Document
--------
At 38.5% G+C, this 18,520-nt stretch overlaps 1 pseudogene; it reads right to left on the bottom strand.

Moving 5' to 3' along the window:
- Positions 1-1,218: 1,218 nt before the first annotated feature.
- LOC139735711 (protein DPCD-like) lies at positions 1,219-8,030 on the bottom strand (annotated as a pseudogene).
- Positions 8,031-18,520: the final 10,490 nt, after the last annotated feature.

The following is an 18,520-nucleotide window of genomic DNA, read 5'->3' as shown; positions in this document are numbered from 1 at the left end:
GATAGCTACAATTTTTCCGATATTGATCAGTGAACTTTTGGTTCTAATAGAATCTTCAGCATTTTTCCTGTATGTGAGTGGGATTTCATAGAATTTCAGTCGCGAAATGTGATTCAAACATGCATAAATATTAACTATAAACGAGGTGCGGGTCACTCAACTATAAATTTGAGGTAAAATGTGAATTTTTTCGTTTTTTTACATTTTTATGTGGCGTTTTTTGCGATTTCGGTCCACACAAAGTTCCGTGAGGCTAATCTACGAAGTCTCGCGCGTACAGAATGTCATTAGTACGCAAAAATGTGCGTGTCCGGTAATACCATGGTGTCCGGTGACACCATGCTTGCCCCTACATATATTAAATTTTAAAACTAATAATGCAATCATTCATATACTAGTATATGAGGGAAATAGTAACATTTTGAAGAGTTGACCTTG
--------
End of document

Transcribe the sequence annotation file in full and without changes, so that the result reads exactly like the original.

At 38.5% G+C, this 18,520-nt stretch overlaps 1 pseudogene; it reads right to left on the bottom strand.

Moving 5' to 3' along the window:
- Positions 1-1,218: 1,218 nt before the first annotated feature.
- LOC139735711 (protein DPCD-like) lies at positions 1,219-8,030 on the bottom strand (annotated as a pseudogene).
- Positions 8,031-18,520: the final 10,490 nt, after the last annotated feature.

The following is an 18,520-nucleotide window of genomic DNA, read 5'->3' as shown; positions in this document are numbered from 1 at the left end:
GATAGCTACAATTTTTCCGATATTGATCAGTGAACTTTTGGTTCTAATAGAATCTTCAGCATTTTTCCTGTATGTGAGTGGGATTTCATAGAATTTCAGTCGCGAAATGTGATTCAAACATGCATAAATATTAACTATAAACGAGGTGCGGGTCACTCAACTATAAATTTGAGGTAAAATGTGAATTTTTTCGTTTTTTTACATTTTTATGTGGCGTTTTTTGCGATTTCGGTCCACACAAAGTTCCGTGAGGCTAATCTACGAAGTCTCGCGCGTACAGAATGTCATTAGTACGCAAAAATGTGCGTGTCCGGTAATACCATGGTGTCCGGTGACACCATGCTTGCCCCTACATATATTAAATTTTAAAACTAATAATGCAATCATTCATATACTAGTATATGAGGGAAATAGTAACATTTTGAAGAGTTGACCTTG